Politics, economics and baseball are full of numbers constructed from other numbers.  Whether we’re talking about partisan polarization, GDP, or the earned run average, it can help to look inside to see how these numbers are created.

Here’s an example which I came across in the blog of Jon M, who in January 2014 wrote:

An interesting project has been popping up on my news feed today. It’s a new tool from expatistan comparing the cost of living in different cities (mainly from the perspective of the footloose professional class).

Comparing the two cities I [Jon] have lived in most recently gave an interesting result:
The site says that it’s designed as a tool to help you decide between different job offers around the world. You know your potential salaries and want to know which will give you a better standard of living.
The standout category in this comparison is transportation with Los Angeles 54% cheaper than London.
This is calculated by taking the average percentage difference to buy a:
The car in London is actually 10% cheaper than in Los Angeles. However, London’s petrol/gas is 55% more expensive. This is a fair point and reflects the much higher fuel tax in the UK.
However, the monthly ticket on public transport is where the difference really kicks in. LA’s monthly ticket comes out as the equivalent of £41 compared with £127 for London’s.
But that difference isn’t the arbitrary choice of Transport for London. It actually represents the best reason to prefer London to LA. In most of London you can take public transport anywhere in fairly little time. Spending £127 means that you don’t need to buy a Volkswagen Golf or a liter of gas at all. It’s rarely worth owning a car if you live in central London.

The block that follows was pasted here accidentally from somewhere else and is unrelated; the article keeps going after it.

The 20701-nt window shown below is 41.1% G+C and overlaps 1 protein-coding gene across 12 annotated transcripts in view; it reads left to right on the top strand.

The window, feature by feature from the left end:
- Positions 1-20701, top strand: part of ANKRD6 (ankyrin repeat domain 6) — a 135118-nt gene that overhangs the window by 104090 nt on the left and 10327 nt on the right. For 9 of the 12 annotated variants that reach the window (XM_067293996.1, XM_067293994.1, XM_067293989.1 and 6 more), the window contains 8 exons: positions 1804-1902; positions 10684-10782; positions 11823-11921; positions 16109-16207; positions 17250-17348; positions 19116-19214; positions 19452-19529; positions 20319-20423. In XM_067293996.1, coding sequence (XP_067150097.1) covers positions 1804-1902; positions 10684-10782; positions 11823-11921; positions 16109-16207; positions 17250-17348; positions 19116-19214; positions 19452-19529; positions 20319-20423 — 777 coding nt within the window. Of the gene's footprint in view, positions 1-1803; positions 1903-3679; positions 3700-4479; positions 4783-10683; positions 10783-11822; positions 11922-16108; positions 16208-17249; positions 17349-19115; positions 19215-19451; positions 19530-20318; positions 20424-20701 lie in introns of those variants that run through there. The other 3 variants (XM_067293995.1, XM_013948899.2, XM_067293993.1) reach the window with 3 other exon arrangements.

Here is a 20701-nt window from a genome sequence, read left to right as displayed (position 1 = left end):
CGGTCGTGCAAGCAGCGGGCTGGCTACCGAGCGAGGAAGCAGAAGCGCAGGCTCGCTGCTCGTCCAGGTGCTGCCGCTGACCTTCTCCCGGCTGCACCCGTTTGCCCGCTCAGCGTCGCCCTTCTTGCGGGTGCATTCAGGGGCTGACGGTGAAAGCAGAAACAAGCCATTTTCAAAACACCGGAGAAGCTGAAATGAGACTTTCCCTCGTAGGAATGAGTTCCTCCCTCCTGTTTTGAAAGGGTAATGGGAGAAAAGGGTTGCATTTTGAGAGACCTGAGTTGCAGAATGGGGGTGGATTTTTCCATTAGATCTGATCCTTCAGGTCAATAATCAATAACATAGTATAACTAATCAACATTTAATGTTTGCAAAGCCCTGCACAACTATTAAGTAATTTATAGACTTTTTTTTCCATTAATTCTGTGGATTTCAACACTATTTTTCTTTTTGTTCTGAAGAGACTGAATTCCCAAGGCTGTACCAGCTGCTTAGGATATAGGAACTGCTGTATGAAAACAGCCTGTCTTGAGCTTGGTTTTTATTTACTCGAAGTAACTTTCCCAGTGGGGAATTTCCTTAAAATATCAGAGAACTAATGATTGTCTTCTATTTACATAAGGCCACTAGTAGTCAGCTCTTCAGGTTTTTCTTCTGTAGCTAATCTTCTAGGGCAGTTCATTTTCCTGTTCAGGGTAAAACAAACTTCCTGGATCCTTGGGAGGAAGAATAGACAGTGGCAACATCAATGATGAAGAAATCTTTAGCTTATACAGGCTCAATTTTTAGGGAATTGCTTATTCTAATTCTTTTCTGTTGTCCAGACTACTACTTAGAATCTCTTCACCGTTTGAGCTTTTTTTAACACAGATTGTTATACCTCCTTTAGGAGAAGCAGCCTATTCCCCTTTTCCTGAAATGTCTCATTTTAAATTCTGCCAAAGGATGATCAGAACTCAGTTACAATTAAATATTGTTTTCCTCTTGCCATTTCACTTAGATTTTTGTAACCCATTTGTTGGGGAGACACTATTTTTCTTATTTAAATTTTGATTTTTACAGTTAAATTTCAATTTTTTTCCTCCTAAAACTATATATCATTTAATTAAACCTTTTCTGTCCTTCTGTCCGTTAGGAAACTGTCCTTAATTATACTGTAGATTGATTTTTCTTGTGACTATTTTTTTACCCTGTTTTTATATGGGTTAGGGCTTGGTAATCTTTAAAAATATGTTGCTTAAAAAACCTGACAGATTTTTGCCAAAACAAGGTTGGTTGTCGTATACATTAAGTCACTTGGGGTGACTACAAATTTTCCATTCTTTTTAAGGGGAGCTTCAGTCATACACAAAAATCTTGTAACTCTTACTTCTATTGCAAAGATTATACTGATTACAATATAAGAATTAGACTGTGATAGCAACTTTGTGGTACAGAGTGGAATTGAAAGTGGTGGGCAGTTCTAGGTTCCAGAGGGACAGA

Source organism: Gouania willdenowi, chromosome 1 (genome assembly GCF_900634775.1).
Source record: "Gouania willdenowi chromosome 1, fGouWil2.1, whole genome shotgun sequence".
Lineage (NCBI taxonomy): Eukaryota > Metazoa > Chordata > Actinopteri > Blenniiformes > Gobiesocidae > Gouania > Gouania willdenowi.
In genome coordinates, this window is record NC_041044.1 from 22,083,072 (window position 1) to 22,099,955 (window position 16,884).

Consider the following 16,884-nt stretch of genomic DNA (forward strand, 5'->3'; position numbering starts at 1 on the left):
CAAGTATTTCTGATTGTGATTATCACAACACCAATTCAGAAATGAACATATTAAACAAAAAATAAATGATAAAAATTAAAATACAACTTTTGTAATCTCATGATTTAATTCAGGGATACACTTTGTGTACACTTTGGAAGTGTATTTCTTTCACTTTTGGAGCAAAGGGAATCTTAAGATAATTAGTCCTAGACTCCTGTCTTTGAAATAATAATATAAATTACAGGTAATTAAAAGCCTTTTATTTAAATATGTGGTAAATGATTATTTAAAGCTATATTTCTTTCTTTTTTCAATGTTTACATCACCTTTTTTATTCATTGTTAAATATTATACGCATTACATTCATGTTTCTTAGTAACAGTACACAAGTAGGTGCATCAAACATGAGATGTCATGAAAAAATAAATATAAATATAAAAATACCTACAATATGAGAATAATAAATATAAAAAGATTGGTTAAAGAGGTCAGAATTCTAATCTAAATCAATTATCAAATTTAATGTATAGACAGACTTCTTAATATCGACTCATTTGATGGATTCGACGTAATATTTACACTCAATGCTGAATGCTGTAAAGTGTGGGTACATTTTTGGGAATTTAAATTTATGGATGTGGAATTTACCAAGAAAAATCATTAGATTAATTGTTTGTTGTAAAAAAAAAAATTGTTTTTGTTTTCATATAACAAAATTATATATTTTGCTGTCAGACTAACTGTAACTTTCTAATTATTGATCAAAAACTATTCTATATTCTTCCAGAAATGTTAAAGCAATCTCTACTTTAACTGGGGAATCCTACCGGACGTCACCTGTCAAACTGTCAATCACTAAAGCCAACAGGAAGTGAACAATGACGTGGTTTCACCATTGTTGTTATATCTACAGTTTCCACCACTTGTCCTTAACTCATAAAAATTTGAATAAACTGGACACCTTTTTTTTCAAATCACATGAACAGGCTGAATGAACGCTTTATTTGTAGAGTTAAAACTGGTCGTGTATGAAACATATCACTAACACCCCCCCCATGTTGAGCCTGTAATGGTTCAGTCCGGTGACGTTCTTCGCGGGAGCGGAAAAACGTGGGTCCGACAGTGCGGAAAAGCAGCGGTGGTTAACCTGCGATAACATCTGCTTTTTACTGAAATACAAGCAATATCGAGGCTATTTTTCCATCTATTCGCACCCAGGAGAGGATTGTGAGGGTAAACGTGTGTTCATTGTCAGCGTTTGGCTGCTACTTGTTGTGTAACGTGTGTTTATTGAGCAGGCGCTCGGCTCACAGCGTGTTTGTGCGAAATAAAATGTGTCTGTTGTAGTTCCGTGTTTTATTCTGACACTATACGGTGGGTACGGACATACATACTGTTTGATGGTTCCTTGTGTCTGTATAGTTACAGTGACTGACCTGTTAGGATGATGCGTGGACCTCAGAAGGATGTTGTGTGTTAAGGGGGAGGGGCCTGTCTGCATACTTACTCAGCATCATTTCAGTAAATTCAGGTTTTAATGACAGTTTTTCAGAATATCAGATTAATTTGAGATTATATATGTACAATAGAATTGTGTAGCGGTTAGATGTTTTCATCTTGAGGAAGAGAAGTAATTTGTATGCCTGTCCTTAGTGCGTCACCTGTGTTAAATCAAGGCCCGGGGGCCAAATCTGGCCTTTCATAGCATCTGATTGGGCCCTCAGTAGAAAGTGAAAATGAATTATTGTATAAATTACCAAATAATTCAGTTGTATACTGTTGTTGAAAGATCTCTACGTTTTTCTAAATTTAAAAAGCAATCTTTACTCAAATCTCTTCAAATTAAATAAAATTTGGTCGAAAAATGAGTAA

In LA, public transport is simply not a substitute for car ownership. The £41 doesn’t pay for anywhere near as much transport in LA.
And that’s not even getting into the largest single expense for many US household: healthcare.

Also, new cars are for suckers. And a 5-mile trip will get you a more places in London than in sprawling L.A.

It gets worse, though.  I hadn’t heard of the site that Jon had linked to, so I went and checked it out yesterday.  I typed in London and Los Angeles, and here’s what I got:

Whoa! That 54% gap in transportation costs has changed to 137%. Let’s zoom in:

A perhaps more useful cost of living calculator is here at CNN Money, for example:

But I can’t try the London/LA comparison because CNN’s calculator only has U.S. cities.

Googling also turned up this from Numbeo.com (whatever that is) but when I did London vs. L.A., it revealed the same problems as the form that Jon M. criticized: it includes a 1 km taxi ride (?) and again that Volkswagen Golf (??) but nothing on health care.

There’s a lot of stuff out there. Here’s the first page on Google:

General thoughts

What general conclusions can we draw from all this? Most obviously, don’t trust a calculator just because it has a nice name, a cool map or a fancy Web site. Remember that goofy “human development index” of U.S. states?

Another cue is variation over time. If the difference between two cities changes so much in just a few months, that’s a sign that something could be wrong with your measure.

Finally, cost of living is just inherently tricky, as are related quantities such as GDP (see here for an example). So be careful!